While general manager Theo Epstein was careful to couch his comments about whether it was time to turn the page on the slumping J.D. Drew and make the streaking Josh Reddick the Red Sox starting right fielder for the foreseeable future, it certainly sounds like the team plans on continuing riding the hot bat at the position.
“[Terry Francona] makes out the lineup and I’m sure he’s going to have decisions to make on a nightly basis. I don’t want to speak for him, but certainly Josh is somebody that is helping us win games and you want to put him in position to continue to do that,” Epstein said Thursday morning in an interview on Boston sports radio station WEEI.
Of the 24-year-old Reddick, who is hitting .378 with 4 homers, 18 RBIs and a 1.103 OPS in 82 at bats this season, Epstein said “it really looks like a light’s gone on for him and he’s a different guy,” than in seasons past.
“You can’t deny what Josh Reddick is doing and you can’t deny that he’s a different player than he’s been,” explained Epstein. “Josh Reddick has always had a world of talent from the day we drafted him. The ball jumped off his bat as well as just about any player in our system. He was always really athletic, always been a really good outfielder, always a playmaker in the outfield, always a great baserunner, it was simply a question of Josh of improving his plate discipline and going up there and repeating not only his swing mechanics but going up there with a plan, working the count, swinging at good pitches and putting himself in position to let that explosiveness off his bat play. ... We’ve probably talked to Josh about it hundreds of times, thousands of times over the years, now it really looks like a light’s gone on for him and he’s a different guy.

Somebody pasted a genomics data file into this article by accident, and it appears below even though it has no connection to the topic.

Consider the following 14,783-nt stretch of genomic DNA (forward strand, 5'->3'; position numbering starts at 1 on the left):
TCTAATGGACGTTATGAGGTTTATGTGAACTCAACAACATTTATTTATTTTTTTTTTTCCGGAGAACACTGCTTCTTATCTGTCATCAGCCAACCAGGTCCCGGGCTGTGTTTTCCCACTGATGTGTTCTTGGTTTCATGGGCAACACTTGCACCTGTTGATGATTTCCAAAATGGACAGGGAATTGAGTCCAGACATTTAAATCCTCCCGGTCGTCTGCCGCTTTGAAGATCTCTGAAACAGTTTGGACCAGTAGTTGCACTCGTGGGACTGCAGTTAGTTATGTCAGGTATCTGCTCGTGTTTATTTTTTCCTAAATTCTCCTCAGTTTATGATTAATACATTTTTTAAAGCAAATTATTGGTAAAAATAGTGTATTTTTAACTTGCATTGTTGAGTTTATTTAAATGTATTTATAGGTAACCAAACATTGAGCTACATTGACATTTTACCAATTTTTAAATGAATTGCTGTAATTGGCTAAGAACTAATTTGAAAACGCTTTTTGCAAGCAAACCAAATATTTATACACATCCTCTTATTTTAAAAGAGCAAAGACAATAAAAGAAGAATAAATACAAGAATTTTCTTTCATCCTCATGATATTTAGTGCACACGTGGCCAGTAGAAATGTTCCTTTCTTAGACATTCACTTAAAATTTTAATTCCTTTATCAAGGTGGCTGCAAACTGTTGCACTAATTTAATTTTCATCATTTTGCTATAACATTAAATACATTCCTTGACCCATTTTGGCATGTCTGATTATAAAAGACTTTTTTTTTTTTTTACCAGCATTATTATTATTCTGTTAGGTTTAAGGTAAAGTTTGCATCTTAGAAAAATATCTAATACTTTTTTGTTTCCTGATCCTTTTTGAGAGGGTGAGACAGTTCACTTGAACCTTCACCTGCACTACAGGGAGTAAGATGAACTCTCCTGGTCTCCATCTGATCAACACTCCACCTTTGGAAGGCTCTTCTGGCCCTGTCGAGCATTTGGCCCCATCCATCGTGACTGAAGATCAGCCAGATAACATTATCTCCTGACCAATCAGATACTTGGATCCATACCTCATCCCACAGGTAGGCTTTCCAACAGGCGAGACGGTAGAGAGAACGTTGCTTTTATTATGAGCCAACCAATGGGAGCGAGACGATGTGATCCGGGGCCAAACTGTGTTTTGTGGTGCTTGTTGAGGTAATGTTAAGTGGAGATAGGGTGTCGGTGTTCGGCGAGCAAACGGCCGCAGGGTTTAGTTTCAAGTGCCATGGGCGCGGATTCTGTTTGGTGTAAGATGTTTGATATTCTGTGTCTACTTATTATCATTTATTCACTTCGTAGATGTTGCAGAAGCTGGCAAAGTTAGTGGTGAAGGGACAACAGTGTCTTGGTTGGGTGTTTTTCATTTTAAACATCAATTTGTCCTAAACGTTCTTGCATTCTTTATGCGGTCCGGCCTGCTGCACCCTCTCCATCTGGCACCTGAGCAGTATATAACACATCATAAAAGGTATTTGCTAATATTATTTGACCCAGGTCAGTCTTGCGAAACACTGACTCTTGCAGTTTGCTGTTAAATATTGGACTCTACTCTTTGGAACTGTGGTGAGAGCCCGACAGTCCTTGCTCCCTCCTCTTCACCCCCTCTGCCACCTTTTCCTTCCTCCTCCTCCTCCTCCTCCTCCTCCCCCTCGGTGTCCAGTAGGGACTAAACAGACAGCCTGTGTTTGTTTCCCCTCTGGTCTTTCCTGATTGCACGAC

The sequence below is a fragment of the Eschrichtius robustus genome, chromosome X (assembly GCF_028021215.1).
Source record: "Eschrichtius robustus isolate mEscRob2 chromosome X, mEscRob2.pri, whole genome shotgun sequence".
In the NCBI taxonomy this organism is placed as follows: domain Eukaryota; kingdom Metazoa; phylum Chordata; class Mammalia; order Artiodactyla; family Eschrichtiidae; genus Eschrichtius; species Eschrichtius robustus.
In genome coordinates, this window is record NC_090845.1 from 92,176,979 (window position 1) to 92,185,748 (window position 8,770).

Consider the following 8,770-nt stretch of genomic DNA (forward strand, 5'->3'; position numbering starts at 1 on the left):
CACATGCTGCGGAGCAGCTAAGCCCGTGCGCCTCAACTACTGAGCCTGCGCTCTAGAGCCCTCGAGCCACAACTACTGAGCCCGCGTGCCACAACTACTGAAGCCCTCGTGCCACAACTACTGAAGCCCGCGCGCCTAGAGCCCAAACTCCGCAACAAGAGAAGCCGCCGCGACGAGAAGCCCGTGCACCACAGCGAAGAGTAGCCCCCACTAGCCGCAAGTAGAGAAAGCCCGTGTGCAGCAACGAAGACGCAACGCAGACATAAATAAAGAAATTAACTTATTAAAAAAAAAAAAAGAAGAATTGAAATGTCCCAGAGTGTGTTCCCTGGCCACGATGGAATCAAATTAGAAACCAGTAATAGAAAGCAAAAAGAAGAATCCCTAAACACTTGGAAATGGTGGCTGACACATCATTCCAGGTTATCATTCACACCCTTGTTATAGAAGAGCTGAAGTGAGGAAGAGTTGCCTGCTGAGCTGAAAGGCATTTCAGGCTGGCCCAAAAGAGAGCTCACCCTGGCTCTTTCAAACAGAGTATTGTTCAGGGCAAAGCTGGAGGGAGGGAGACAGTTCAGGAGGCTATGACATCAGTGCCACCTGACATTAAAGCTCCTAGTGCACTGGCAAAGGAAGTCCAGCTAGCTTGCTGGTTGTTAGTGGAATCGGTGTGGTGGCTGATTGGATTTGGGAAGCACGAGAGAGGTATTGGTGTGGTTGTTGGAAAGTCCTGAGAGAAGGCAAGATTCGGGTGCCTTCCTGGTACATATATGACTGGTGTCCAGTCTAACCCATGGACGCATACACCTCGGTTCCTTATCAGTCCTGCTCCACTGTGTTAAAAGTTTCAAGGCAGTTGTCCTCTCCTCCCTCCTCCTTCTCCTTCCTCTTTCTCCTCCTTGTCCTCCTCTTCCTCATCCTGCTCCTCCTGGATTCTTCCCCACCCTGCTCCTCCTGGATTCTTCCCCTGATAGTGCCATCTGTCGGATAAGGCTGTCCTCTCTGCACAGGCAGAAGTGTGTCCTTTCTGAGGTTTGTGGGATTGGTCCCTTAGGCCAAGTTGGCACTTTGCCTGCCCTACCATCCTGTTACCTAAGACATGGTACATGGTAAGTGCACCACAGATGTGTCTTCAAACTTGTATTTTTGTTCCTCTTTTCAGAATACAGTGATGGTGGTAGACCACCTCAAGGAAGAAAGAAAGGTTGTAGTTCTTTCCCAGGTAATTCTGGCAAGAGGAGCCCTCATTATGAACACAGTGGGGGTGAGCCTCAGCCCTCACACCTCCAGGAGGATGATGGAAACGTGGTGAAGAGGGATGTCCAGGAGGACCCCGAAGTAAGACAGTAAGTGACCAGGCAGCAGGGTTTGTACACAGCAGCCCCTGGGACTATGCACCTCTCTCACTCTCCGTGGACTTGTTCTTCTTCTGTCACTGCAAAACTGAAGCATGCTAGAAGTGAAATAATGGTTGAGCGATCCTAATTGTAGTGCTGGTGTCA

“I know you can’t put too much emphasis on a hundred or so at bats but the bottom line is he finished up so strong last year at Pawtucket starting to repeat his swing and swing at strikes and went off and hit for a ton of power down there. Then he’s been really good all this year, not only up here but when he was a Triple-A. I know his batting average was low but he was really swinging at strikes. He was walking a lot more, he was hitting for power.
“I think this is a different guy, a really exciting piece not only now but for the future.”